Art Industry News: New Museum Workers Vote to Strike If They Can’t Reach a Deal With Management + Other Stories

Plus, Salvator Mundi is likely to be a no-show at the Louvre's Leonardo blockbuster and prison abolitionists protest the Ford Foundation.

The collective bargaining unit at the New Museum. Photo by Sarah Cascone.

Art Industry News is a daily digest of the most consequential developments coming out of the art world and art market. Here’s what you need to know on this Monday, September 30.


Salvator Mundi Is Probably Not Coming to the Louvre – With a little less than a month to go before the opening of the blockbuster Leonardo da Vinci show at the Louvre in Paris, chances are slim to none that the most mysterious Leonardo—Salvator Mundi—will be included in the flesh. The loan of the work has not yet been approved, and the curator of the show has chosen not to disclose his own view of the painting’s attribution in the catalogue. The precise whereabouts of the most expensive painting ever sold at auction—which was supposed to go on view at the Louvre Abu Dhabi last year—remain unknown. (The Art Newspaper)

Anti-Prison Activists Protest Ford Foundation – The head of the Ford Foundation, Darren Walker, is under fire from prison abolitionists for statements he made supporting the construction of better prisons in New York. Walker has defended his support of replacing the Rikers Island detention center with four modern jails. But activist groups, including Decolonize This Place, accuse the foundation’s chief of supporting “skyscraper jails.” Around 100 Ford fellows signed an open letter criticizing Walker’s stance, while others staged a demonstration outside the foundation’s headquarters on Friday. Walker says he was addressing the issue of “inhumane incarceration” and prison reform. (Hyperallergic)

New Museum Union Votes to Strike If No Contract Is Reached – The unionized staff at the New Museum in New York has threatened to go on strike if they are unable to reach an agreement with management. The vote to authorize a strike follows months of negotiations over the terms of their employment. The union is pushing for a minimum annual wage of $51,000, health care for all employees, and a greater attention to worker safety. The museum’s management insists that talks have not stalled and remains “hopeful” that an agreement can be reached. A spokesperson says that the museum has requested additional meetings to make more progress before the unspecified strike deadline. Union member Dana Kopel, a senior editor at the museum, says: “We’ve been bargaining for almost a year now…. They’ve been hostile to most, if not all, of our proposals.” (ARTnews)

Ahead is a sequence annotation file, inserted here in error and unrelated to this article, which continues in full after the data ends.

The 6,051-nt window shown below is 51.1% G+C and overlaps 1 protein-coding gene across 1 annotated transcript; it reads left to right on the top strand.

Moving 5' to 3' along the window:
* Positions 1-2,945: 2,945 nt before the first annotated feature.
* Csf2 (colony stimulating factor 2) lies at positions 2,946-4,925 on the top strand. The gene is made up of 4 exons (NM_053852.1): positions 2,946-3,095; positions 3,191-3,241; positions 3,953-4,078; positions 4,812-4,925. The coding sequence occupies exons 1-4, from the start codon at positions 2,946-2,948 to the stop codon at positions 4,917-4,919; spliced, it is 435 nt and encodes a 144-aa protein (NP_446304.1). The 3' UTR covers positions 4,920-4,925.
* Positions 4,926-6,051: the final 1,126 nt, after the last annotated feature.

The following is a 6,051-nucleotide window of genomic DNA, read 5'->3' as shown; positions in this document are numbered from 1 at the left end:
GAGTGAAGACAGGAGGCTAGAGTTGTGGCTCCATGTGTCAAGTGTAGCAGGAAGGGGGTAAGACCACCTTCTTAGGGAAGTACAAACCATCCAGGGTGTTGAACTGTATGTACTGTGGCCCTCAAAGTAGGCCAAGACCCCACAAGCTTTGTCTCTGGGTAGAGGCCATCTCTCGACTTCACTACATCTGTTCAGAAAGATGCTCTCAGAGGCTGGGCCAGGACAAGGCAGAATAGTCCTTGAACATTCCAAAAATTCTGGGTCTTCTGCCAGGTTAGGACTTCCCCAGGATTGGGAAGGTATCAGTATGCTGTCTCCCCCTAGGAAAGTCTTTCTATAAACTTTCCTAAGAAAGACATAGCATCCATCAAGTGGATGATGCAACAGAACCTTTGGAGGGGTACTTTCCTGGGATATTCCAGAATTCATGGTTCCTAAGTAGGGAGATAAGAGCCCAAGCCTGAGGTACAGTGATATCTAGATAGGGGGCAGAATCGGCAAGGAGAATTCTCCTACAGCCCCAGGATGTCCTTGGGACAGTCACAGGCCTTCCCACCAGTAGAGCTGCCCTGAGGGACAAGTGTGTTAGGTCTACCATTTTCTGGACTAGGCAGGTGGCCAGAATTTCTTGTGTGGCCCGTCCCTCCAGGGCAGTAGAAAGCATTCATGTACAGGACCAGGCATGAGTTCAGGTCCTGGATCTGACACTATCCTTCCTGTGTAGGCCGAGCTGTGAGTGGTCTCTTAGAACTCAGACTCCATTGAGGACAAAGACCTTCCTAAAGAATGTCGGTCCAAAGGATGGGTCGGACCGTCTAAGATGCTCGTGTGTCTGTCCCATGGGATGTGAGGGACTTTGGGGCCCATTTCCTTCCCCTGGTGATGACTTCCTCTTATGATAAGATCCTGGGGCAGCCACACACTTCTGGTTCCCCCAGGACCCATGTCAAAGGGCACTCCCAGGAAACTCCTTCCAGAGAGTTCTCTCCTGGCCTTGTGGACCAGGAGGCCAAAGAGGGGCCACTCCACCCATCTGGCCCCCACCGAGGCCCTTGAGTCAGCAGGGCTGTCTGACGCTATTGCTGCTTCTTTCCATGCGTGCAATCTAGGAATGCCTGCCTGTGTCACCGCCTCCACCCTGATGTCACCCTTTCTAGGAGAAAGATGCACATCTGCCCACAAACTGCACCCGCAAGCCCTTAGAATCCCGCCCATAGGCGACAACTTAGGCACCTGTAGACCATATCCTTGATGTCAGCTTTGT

Robert de Niro Remembers His Artist Father – A new scholarly book on Robert de Niro, Sr., the artist father of the famous actor, draws on unpublished notebooks he left behind when he died in 1993. The actor gave unfettered access to the authors of Robert De Niro, Sr.: Paintings, Drawings and Writings: 1942-1993, which will be published by Rizzoli next month—even though he could not bear to read the journals himself. After a promising start, with a solo show at Peggy Guggenheim’s gallery, the senior de Niro’s career stalled, though his works are in the collections of the Metropolitan Museum of Art and the Whitney. Of the journals, which recount the Abstract Expressionist painter’s  mental health battles and his struggle to accept his homosexuality, Robert de Niro says: “I’ll read them when it feels right.” (Guardian)


Chicago’s Imagists Are In Demand – Paintings by the Hairy Who? and the Chicago Imagists are gaining traction in the market. An auction at Hindman’s in Chicago on September 26 brought in more than $3.4 million, led by Jim Nutt’s Plume. The painting sold for $516,500, more than double its low estimate, setting an auction record for the artist’s work. (Press release)